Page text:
Exploring 5 Iconic Temples in Kanchanaburi

Like in other parts of Thailand, temples in Kanchanaburi are not in short supply. While most people visit Kanchanaburi to see the famous River Kwai Bridge or Erawan Falls, there are several temples in Kanchanaburi that are spectacular. I visit these temples regularly with my family for special blessings like a recent trip for my birthday blessing. I think you should add at least one or two of these temples to your list of Kanchanaburi sights.

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Most people head to Kanchanaburi because of its important world war II sites that were part of the death railway, especially to see the Bridge over the Kwai River. Visiting the nearby Erawan Falls is also very popular, as is staying in one of the floating hotels along the river.

So while there are plenty of things to do in Kanchanaburi we think you really should add some of the city’s more unique temples religious sites to your itinerary.

We could list at least 10 Buddhist temples in Kanchanaburi, but it makes more sense to share with you our top picks. Choose a couple of these amazing temples below, each with their own unique architectural style, to add to your Kanchanaburi itinerary.

Wat Tham Suea – Tiger Cave Temple

One of the most visited temples in Kanchanaburi is Wat Tham Seua. It’s nicknamed the ‘Tiger Cave Temple’ and has a really cool history. Legend has it that a giant tiger lived on the mountain and terrorised the village. One day, a monk accidentally walked into the tiger’s den, but the tiger didn’t harm him. Other monks chose the den as a place to meditate and eventually built a temple on top of it. 

Wat Tham Seua’s 18m Buddha

Wat Tham Seua contains Kanchanaburi’s largest seated golden Buddha statue, which is 18 metres high. To get to the top, you need to climb 157 rather steep stairs. There is a venicular to take people to the top. It’s been out of service for a while, though, with no indication of when it’ll be operational again.

Tip: The view across Kanchanaburi is spectacular and one of the main reasons to climb to the top. The tiger cave is at the base of the temple and remains a shrine. 

Bonus: Wat Tham Khao Noi

Occupying the same mountain at Wat Tham Seua is the Chinese-style temple Wat Tham Khao Noi. It was built by a Chinese abbot in 1883 and is a multi-tier pagoda. Being a Chinese temple, you’ll find many statues of the Happy Buddha inside.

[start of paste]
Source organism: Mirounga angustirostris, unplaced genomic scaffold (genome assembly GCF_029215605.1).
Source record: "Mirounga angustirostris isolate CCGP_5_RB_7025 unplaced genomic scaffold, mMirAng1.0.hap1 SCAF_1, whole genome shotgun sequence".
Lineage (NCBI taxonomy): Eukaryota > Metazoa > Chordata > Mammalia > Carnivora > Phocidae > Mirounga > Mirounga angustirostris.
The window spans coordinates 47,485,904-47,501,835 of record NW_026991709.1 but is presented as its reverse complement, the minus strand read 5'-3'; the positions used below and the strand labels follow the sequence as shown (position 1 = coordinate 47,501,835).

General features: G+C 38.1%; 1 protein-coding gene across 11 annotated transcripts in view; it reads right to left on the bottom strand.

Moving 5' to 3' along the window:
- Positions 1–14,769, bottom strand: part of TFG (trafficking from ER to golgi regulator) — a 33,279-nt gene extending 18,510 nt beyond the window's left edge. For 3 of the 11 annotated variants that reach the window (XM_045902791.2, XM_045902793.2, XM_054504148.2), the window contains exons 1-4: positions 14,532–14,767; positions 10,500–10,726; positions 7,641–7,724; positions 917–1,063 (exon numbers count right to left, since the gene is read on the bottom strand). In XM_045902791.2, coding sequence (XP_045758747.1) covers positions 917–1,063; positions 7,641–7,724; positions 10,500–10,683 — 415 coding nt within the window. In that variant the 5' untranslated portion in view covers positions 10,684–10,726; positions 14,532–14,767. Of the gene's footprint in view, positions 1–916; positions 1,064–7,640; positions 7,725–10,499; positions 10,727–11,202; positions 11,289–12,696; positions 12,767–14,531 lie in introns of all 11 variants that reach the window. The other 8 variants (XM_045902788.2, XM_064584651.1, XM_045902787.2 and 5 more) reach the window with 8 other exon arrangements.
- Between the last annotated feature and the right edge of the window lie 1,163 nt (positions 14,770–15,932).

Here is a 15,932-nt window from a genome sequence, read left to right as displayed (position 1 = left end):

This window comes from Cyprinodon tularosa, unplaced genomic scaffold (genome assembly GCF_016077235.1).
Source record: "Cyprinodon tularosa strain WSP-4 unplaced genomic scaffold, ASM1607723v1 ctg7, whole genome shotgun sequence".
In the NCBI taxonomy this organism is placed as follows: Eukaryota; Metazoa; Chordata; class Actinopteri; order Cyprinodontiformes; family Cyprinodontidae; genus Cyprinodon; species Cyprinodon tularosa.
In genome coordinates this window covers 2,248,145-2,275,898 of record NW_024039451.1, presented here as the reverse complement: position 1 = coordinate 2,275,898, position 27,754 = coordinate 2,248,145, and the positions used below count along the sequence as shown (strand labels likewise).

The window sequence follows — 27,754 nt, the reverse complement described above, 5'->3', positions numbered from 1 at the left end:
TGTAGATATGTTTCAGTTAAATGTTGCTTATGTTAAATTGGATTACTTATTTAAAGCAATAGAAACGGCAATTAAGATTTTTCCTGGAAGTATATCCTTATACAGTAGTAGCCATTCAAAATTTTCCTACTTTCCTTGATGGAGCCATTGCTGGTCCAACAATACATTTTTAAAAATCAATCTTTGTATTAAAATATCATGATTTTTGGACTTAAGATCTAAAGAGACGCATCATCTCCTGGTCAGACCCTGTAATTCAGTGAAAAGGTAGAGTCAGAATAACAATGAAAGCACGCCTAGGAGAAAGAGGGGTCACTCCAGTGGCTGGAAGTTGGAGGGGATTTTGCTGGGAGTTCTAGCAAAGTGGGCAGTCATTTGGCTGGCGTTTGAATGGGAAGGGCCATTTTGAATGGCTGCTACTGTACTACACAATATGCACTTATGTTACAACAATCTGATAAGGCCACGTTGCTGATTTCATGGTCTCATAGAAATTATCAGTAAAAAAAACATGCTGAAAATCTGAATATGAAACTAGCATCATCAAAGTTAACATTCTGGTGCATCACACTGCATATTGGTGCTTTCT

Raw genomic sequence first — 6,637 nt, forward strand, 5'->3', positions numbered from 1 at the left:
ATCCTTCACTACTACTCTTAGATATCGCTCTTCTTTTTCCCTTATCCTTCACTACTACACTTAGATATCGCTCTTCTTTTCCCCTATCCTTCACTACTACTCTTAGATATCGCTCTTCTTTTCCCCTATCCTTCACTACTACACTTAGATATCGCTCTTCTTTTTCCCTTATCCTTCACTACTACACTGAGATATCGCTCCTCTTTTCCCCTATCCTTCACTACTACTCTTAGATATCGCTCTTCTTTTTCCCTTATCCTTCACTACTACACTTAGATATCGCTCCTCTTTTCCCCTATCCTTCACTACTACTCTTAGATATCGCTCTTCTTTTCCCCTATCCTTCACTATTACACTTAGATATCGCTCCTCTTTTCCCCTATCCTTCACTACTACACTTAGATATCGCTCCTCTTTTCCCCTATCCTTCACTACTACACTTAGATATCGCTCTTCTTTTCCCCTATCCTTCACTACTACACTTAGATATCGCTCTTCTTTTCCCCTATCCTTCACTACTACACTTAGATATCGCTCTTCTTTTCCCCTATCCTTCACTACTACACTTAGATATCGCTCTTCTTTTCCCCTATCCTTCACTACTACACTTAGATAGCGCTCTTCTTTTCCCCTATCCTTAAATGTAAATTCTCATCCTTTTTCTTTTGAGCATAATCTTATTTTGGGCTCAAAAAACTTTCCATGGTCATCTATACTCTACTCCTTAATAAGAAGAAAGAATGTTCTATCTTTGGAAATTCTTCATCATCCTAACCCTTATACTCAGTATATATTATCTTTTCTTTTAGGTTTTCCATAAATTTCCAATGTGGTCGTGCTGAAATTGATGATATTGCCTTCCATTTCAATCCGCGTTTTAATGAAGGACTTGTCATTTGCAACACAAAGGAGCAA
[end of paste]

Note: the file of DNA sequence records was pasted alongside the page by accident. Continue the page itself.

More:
How to get there: Wat Tham Seua and Wat Tham Khao Noi are 15 km from Kanchanaburi town; there is no public transport from there. The best options are to catch a taxi or join a river tour that includes the temples in the itinerary.

Location: Muang Chum, Tha Muang District, Kanchanaburi
Open: Daily from 8am to 6pm l Entry: Free

Wat Ban Tham – Dragon head cave temple

For centuries, Wat Ban Tham, sometimes referred to as ‘The Dragon Temple’, has played an essential role in local spiritual life. Its distinctive dragon-head entrance has been an enduring attraction to both worshippers and tourists alike.

While the exact year of its establishment remains a mystery, it’s believed to have been constructed during both the Sukhothai and Ayutthaya eras 1238–1767. 

Wat Ban Tham temple

Similar to Wat Tham Pu Wa, the temple is the entrance to a cave, but in this case, the cave is at the top of the mountain, not underneath it. Getting to the top requires some effort; there are 700 steps.

I advise you to take it slow, stopping at each level and looking around before taking the next set. Because you’re higher in the mountain, oxygen is thinner, and you’ll tire faster. This is not a time to practise what you learned in step class!

There’s a famous stalactite just inside the cave entrance that looks like a woman’s body. According to Thai folklore, it’s believed to honour the image of the wife of Khun Paen, the legendary warrior who fought off the Burmese army.

How to get there: Wat Ban Tham is 10 km from the heart of Kanchanaburi, and no public transport goes there. If you have the experience, hire a motorcycle to head out there. Alternatively, you can get a taxi or catch one of the red songtaew buses from in front of the railway station. It’s open daily from 7 am to 5 pm, and admission is free.

Location: Khao Noi, Tha Muang District, Kanchanaburi 71110, Thailand
Open: Daily from 7am to 5pm

Wat Tham Khao Pun – Cave Temple